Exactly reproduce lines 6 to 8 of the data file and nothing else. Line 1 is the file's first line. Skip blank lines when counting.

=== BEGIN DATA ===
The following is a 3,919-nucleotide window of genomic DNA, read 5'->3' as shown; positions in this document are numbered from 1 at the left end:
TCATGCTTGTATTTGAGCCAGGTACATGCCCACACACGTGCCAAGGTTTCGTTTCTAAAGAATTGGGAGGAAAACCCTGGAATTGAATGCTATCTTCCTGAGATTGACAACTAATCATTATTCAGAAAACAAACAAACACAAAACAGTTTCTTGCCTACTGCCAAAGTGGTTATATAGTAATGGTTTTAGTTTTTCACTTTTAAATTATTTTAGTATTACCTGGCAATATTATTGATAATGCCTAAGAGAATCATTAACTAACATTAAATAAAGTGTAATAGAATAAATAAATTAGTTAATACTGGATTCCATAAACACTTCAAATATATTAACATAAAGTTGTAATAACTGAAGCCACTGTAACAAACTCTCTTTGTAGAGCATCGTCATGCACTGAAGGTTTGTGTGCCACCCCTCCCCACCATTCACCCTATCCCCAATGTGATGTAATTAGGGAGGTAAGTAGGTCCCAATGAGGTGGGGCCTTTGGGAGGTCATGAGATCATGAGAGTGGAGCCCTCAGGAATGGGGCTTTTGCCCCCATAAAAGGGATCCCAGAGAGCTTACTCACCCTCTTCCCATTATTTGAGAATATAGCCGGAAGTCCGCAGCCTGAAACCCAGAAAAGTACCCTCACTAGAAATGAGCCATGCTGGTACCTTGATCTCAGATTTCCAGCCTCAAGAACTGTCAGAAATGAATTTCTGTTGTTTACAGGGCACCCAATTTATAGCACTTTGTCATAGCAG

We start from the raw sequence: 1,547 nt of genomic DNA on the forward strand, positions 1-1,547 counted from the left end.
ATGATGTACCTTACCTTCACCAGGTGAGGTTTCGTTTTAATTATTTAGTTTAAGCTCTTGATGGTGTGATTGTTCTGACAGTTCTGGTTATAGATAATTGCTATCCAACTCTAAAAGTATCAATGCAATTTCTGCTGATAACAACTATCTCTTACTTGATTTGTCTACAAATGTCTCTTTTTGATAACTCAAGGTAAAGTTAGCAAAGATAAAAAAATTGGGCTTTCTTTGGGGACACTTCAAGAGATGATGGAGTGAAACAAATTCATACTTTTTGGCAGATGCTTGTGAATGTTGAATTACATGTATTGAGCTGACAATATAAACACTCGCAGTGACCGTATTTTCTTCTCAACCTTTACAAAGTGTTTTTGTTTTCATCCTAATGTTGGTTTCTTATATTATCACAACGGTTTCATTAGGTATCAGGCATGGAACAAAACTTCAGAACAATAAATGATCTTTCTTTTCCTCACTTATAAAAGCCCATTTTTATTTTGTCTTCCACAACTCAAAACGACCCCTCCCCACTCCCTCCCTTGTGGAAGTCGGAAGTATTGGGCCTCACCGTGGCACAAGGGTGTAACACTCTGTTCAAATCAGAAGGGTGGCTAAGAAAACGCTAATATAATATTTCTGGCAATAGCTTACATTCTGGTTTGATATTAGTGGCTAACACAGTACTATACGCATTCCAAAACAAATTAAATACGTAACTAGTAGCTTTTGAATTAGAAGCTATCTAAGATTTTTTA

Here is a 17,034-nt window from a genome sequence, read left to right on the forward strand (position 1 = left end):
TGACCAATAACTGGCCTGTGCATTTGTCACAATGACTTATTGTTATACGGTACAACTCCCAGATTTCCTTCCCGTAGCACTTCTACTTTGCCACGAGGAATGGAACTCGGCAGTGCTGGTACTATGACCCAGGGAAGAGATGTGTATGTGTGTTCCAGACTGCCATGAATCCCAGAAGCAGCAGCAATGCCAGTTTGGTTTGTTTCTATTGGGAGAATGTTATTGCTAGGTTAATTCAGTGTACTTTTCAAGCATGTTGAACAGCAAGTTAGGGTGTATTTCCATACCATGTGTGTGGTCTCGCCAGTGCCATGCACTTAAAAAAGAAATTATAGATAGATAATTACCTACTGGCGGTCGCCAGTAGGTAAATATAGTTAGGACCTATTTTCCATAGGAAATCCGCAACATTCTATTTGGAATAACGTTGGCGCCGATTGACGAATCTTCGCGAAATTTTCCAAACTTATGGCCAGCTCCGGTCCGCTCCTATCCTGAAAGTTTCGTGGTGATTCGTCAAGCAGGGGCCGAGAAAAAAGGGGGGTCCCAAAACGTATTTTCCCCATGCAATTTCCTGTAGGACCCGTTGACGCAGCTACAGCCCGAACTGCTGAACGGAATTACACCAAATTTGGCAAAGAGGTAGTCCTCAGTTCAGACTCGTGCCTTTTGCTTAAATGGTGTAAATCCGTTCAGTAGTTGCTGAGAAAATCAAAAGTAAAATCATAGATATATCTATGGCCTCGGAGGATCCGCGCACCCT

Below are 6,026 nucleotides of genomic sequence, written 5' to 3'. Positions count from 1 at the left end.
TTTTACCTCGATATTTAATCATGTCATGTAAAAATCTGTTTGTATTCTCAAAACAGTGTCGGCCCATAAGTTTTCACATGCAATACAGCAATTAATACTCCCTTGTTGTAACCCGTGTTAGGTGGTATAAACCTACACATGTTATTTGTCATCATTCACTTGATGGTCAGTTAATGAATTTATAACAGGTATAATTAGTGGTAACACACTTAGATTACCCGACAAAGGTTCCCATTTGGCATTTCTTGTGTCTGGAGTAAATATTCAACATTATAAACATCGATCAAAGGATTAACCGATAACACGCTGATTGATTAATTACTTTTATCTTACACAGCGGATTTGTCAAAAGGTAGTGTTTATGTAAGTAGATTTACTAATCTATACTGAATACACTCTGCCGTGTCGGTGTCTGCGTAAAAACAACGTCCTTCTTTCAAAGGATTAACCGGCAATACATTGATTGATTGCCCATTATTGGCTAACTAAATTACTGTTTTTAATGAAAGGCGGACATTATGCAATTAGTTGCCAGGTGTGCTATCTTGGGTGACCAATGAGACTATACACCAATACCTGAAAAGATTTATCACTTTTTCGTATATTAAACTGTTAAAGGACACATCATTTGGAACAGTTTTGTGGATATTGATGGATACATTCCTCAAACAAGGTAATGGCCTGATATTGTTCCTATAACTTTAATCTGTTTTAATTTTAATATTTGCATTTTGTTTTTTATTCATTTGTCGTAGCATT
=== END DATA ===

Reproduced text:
TGACCAATAACTGGCCTGTGCATTTGTCACAATGACTTATTGTTATACGGTACAACTCCCAGATTTCCTTCCCGTAGCACTTCTACTTTGCCACGAGGAATGGAACTCGGCAGTGCTGGTACTATGACCCAGGGAAGAGATGTGTATGTGTGTTCCAGACTGCCATGAATCCCAGAAGCAGCAGCAATGCCAGTTTGGTTTGTTTCTATTGGGAGAATGTTATTGCTAGGTTAATTCAGTGTACTTTTCAAGCATGTTGAACAGCAAGTTAGGGTGTATTTCCATACCATGTGTGTGGTCTCGCCAGTGCCATGCACTTAAAAAAGAAATTATAGATAGATAATTACCTACTGGCGGTCGCCAGTAGGTAAATATAGTTAGGACCTATTTTCCATAGGAAATCCGCAACATTCTATTTGGAATAACGTTGGCGCCGATTGACGAATCTTCGCGAAATTTTCCAAACTTATGGCCAGCTCCGGTCCGCTCCTATCCTGAAAGTTTCGTGGTGATTCGTCAAGCAGGGGCCGAGAAAAAAGGGGGGTCCCAAAACGTATTTTCCCCATGCAATTTCCTGTAGGACCCGTTGACGCAGCTACAGCCCGAACTGCTGAACGGAATTACACCAAATTTGGCAAAGAGGTAGTCCTCAGTTCAGACTCGTGCCTTTTGCTTAAATGGTGTAAATCCGTTCAGTAGTTGCTGAGAAAATCAAAAGTAAAATCATAGATATATCTATGGCCTCGGAGGATCCGCGCACCCT

Below are 6,026 nucleotides of genomic sequence, written 5' to 3'. Positions count from 1 at the left end.
TTTTACCTCGATATTTAATCATGTCATGTAAAAATCTGTTTGTATTCTCAAAACAGTGTCGGCCCATAAGTTTTCACATGCAATACAGCAATTAATACTCCCTTGTTGTAACCCGTGTTAGGTGGTATAAACCTACACATGTTATTTGTCATCATTCACTTGATGGTCAGTTAATGAATTTATAACAGGTATAATTAGTGGTAACACACTTAGATTACCCGACAAAGGTTCCCATTTGGCATTTCTTGTGTCTGGAGTAAATATTCAACATTATAAACATCGATCAAAGGATTAACCGATAACACGCTGATTGATTAATTACTTTTATCTTACACAGCGGATTTGTCAAAAGGTAGTGTTTATGTAAGTAGATTTACTAATCTATACTGAATACACTCTGCCGTGTCGGTGTCTGCGTAAAAACAACGTCCTTCTTTCAAAGGATTAACCGGCAATACATTGATTGATTGCCCATTATTGGCTAACTAAATTACTGTTTTTAATGAAAGGCGGACATTATGCAATTAGTTGCCAGGTGTGCTATCTTGGGTGACCAATGAGACTATACACCAATACCTGAAAAGATTTATCACTTTTTCGTATATTAAACTGTTAAAGGACACATCATTTGGAACAGTTTTGTGGATATTGATGGATACATTCCTCAAACAAGGTAATGGCCTGATATTGTTCCTATAACTTTAATCTGTTTTAATTTTAATATTTGCATTTTGTTTTTTATTCATTTGTCGTAGCATT